Enabling Fast Feedback – To stretch, fail and learn
The complexities and dynamics of how a single person’s performance can be linked with the entire performance of an enterprise is too great. There needs to be another way of getting more direct feedback on performance, and what can be done to improve.
As business leaders or managers, providing fast feedback is critical for the growth of team members. This is what the environments of the elite did for them. Often we can go weeks, months or, in some extreme cases, years without giving real feedback on the work our people do and how they are performing it. We are often very critical of the results delivered by people, but not the practice that generated the result. This needs remedying, and we also need to create environments outside of the day-to-day job to develop skills.
Now, I’m not of the opinion that you only learn from failure. Learning from success is also useful, and good for the self-esteem. But, what I am a fan of is that you learn more from the situations where you have been stretched and tested. Max De Pree said ‘We need to learn to think in terms of discovery. Once a discovery is made, we need to make the right connections and to give relevance in our current environment’. This means we need to develop a learning culture.
Julia Cameron once said that ‘Making a piece of art requires a myriad tiny steps’. Many little lessons need to put together to develop a masterpiece or an outstanding performance. This is all the work that is done behind the scene that often goes unnoticed. People need an environment where they can make mistakes, gain feedback and improve. This needs to happen regularly. In sport, this is the training ground.
In business, we don’t have training grounds. We are always on. We don’t get the time and luxury of professional athletes. We are less tolerant of failure in business like sports fans are in the big games. Even Michael Jordan regales stories of missing some really important points in crucial games on his way to becoming one of the greatest. Maybe this is something we need to improve upon.
Developing the business training grounds is necessary. We need to develop communities of practice that enable us to learn and improve in a safe but challenging environment. Maybe in teams and projects outside of the normal spotlight. The problem is that many enterprises have developed a fixed mindset culture. One where a commitment made (however realistic or not) is one that must be met at all cost or at least expectations managed appropriately. And there is no room to learn or improve when you are on one of these projects. The fear of failure permeates everything and most people do things within their own comfort zone so that they are not to blame or culpable within a project that is destined to hit the rocks. This means that the project will never get the best and most courageous ideas or the most effort invested in it. In a sense, they are set up to fail because of mindset.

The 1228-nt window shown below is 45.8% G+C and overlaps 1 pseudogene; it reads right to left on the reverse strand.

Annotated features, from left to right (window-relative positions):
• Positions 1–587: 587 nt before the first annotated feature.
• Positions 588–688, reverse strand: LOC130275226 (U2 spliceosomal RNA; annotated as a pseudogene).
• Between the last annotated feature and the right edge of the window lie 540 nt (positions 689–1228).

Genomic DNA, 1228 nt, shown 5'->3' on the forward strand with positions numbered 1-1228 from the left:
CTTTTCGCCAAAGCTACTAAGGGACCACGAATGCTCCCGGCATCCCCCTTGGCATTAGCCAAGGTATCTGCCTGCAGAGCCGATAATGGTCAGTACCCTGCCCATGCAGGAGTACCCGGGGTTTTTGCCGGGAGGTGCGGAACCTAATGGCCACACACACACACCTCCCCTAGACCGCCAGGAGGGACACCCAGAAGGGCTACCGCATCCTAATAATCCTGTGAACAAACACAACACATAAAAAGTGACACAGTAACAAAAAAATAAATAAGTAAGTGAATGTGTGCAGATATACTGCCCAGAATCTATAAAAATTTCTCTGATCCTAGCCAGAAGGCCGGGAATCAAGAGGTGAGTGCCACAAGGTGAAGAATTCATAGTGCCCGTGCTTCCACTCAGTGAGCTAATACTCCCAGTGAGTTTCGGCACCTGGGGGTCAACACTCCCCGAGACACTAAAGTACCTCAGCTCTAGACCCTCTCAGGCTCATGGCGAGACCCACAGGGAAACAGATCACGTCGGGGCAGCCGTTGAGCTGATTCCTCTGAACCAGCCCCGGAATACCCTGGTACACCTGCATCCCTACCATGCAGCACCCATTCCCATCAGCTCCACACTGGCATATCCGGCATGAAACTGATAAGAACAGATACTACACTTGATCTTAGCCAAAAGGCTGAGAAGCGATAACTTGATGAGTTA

Making the Time
If the numbers are to be believed and it takes 10,000 hours to develop a world-class expertise in sports, arts, business or any other discipline, what does it mean in terms of supporting the development of our people? Remember the Dee Hock quote? The skills that have already been developed in our existing workforce may no longer all be relevant. Some will be, but the business environment has changed. The business environment will continue to change. Traditional companies are already struggling. Kodak anyone?
We know teachers are already teaching students skills that will help them deal with jobs and technology that don’t exist yet. We need to be doing the same in business. This means unlearning some stuff that we’ve always known to be right (or at least we thought we did!). We need to prepare people for uncertainty. We need to encourage and support people to experiment and improve for the good of our companies. We need to create a culture of critical thinkers. This requires a change in our environment.
People will need time and space to improve. It might not require 10,000 hours for everyone in an organisation, but it will take committed time nonetheless. It means that we need the right influences in our organisation that represents a set of exacting standards that helps us develop. But it also requires a strategy for developing a new set of skills, and releasing the latent potential within the organisation.
The world of business is moving super fast, and the practice that is required to remain world class is increasing. We might not think the kids coming out of college are quite ready to run our businesses, but they are more savvy with technology than most of our workforces. They might not understand the politics of our organisations or the nuances of managing a message, but they certainly know how to connect with people around the world and are more ‘agile’ than most middle-aged business folks. They know how to communicate in 140 characters or less. Their environment is one of ubiquitous technology, speed and communication. This is what Godin was referring to, I believe. They are already many hours ahead of us on their way to 10,000.
Our environments need to cultivate learning and skills acquisition that help all levels of an organisation improve. Not just the graduates, or apprentices. Not just the people in the talent pools. Nor just the workers. This includes leaders and followers alike. It includes the young and the old. We are all products of our environments. So, our results depend on our ability to create the best environments for today.